City Council President Bruce Kraus asked if, by chance, anyone from the development group Oakland Gateway Venture was in attendance at a town hall Thursday evening. William Bannow, whose presence was unknown for the first hour of the meeting, stood up to defend his company against Oakland residents’ criticisms.
OGV bought a strip of properties on the 3400 block of Bates Street in 2014, which the company has said it plans to turn into an apartment complex. But the company’s ambitions grew, and it now wants to build a 3,000-car garage and an office space, widen Bates Street and rework the Interstate 376 ramps in the process. About 70 community members packed into a small room at the Oakland Career Center on Semple Street to express concern about the development to a panel of officials.
At the start of the meeting, Wanda Wilson, the executive director of the Oakland Planning and Development Corporation, announced that a formal representative from the development group opted out of the meeting days before. Bannow said he came to solely observe the meeting, explaining that after OGV did a formal presentation for the City in June and had a follow-up meeting three months later in October, the City said they did not like the plan.
“We’re in the process of rethinking the project,” Bannow said.
State Sen. Jay Costa said “truthful dialogue” was important in these conversations and one thing that stood out to him during the town hall was “a lack of trust.”
“I’m disappointed that the project folks have not been here. I have questions about whether or not this is a real viable project,” Costa said in an interview after the meeting. “It just seems to be a massive project that [I’m] not so sure is being thought out properly and I want to see more conversations along those lines.”
In a discussion led by Wilson, the group spoke about the logistical faults they say surround OGV’s $650 million development, beginning with the proposed alterations to the Bates Street corridor. OGV suggested widening and straightening the street — an idea Wilson deemed “completely unfeasible” because of zoning violations and the negative environmental impact it would have on the hillside area.
As principal transportation planner for the Department of Mobility and Infrastructure, panelist Justin Miller said widening roads would increase traffic speed, create longer intersections and have a negative effect on pedestrians.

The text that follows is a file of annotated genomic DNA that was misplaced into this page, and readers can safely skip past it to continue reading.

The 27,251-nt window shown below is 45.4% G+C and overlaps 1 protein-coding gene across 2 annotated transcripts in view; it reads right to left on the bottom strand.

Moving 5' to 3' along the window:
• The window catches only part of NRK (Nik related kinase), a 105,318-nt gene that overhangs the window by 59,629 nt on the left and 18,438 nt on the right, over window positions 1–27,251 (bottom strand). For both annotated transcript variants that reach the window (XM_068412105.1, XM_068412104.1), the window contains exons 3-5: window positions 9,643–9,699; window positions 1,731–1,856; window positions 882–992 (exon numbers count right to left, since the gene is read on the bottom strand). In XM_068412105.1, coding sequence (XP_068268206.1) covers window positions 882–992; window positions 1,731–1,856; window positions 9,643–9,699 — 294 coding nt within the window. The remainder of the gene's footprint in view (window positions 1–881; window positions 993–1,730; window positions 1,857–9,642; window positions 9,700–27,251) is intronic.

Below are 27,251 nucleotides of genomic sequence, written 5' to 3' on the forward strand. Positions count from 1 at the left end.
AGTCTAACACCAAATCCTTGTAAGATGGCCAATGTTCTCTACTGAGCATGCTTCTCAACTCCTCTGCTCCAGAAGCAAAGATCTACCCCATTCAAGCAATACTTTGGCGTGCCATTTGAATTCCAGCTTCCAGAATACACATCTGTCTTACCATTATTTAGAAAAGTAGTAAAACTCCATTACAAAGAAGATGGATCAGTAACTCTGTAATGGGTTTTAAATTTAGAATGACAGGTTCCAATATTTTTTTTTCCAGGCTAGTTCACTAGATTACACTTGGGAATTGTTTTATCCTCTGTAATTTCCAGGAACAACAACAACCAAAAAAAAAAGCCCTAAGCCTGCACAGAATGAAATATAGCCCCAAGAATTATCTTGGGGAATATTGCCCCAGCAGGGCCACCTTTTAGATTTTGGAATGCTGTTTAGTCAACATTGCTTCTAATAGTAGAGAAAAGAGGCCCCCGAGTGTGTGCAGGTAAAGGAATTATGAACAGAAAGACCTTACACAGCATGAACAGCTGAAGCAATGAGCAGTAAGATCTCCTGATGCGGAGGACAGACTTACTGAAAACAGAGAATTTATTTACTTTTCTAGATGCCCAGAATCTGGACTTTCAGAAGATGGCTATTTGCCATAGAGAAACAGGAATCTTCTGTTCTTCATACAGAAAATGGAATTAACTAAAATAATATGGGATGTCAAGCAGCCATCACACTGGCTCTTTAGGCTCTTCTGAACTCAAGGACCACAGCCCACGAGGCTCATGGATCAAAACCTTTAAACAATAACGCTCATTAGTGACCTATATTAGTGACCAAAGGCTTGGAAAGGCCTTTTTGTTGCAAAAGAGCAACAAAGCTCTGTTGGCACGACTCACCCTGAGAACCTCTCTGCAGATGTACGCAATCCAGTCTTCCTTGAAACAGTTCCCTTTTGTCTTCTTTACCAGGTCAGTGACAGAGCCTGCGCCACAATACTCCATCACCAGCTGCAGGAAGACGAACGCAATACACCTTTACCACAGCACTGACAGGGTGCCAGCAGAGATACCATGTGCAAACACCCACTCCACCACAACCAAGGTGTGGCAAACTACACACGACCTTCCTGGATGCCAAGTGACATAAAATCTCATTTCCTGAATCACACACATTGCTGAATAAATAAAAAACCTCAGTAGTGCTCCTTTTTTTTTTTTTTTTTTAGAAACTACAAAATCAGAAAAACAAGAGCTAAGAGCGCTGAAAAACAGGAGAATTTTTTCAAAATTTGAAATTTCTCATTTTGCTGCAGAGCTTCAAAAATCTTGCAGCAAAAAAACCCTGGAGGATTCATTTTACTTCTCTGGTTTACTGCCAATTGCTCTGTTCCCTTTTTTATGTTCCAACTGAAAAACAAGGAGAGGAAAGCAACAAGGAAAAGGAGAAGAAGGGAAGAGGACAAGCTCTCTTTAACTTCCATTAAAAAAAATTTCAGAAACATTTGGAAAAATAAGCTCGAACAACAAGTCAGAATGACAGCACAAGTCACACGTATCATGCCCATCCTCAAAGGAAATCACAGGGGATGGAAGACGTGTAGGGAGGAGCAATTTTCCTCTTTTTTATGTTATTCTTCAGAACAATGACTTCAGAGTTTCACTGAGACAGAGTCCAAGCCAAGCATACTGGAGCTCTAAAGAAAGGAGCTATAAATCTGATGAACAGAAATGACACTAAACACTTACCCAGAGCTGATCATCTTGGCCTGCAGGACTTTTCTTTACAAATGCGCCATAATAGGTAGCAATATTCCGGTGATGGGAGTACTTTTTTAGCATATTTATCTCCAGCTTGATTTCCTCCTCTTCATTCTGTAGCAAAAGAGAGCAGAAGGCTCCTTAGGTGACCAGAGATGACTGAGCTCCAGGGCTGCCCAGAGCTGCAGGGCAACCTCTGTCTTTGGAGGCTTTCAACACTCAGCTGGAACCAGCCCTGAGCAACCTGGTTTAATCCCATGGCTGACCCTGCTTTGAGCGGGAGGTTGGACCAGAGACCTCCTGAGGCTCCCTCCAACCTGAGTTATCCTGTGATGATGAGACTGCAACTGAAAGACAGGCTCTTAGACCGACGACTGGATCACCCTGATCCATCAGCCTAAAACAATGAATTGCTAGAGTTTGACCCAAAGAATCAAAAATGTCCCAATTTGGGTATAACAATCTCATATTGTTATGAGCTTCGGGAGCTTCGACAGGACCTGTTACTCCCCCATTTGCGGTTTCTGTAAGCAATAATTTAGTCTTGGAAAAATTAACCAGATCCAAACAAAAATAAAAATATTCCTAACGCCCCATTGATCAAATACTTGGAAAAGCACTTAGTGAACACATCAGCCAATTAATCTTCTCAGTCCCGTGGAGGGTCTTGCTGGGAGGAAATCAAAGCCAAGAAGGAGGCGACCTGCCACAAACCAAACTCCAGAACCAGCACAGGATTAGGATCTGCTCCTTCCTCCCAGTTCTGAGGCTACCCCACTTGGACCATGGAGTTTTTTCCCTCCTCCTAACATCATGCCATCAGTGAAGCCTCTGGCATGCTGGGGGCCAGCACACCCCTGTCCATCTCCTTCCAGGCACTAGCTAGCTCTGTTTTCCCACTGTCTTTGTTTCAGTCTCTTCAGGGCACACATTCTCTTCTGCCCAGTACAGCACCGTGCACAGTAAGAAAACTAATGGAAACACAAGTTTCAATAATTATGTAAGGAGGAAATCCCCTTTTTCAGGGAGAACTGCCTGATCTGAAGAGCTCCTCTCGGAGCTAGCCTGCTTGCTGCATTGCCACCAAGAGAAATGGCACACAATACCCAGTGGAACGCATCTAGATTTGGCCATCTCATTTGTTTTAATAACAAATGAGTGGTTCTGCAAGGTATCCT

“All of these contribute to highway-centric, automobile-centric design,” Miller said. “It’s inherently hostile to people who don’t have a two-ton metal cage around them.”
Community members expressed concern toward the poor upkeep of OGV’s 12 Bates Street houses — a vacant row of properties that sit near the Boulevard of the Allies. Wilson said the homes have had 29 separate cases against them in Housing Court in the past 18 months for violations related to accumulation of trash, unsafe vacant properties and excessive weeds and overgrowth.
For Oakland resident Zoe Lardas, 52, the development group’s insistence on pursuing the project in spite of widespread community opposition is troubling.
“If you want to be on the up-and-up, then you show up and answer questions and see what’s going on,” she said. “Don’t just not show up. That’s what leads to mistrust.”
One item OGV would need to get approved to start anything is a public-private partnership, a contract between the government and a private company. According to Mavis Rainey, executive director of the Oakland Transportation Management Association, OGV’s “P3” is currently pending the Pennsylvania Department of Transportation’s approval.
Kraus, who represents the area of the proposal, made clear that officials engaged in obligatory courtesy meetings with OGV, but conveyed no support for the project.
“This project, in its entirety, as presented to our planning department, has been flatly rejected by the city,” Kraus said.
During the town hall, one resident recalled a community meeting in 2014 in which an OGV presentation included names of City and state officials, making some residents think those people supported the project. Kraus interjected.
“They’re going through all these back channels, making false claims. That traffic said this or planning said that or this elected said this,” Kraus said. “Nothing, nothing will happen without a fully vetted community process.”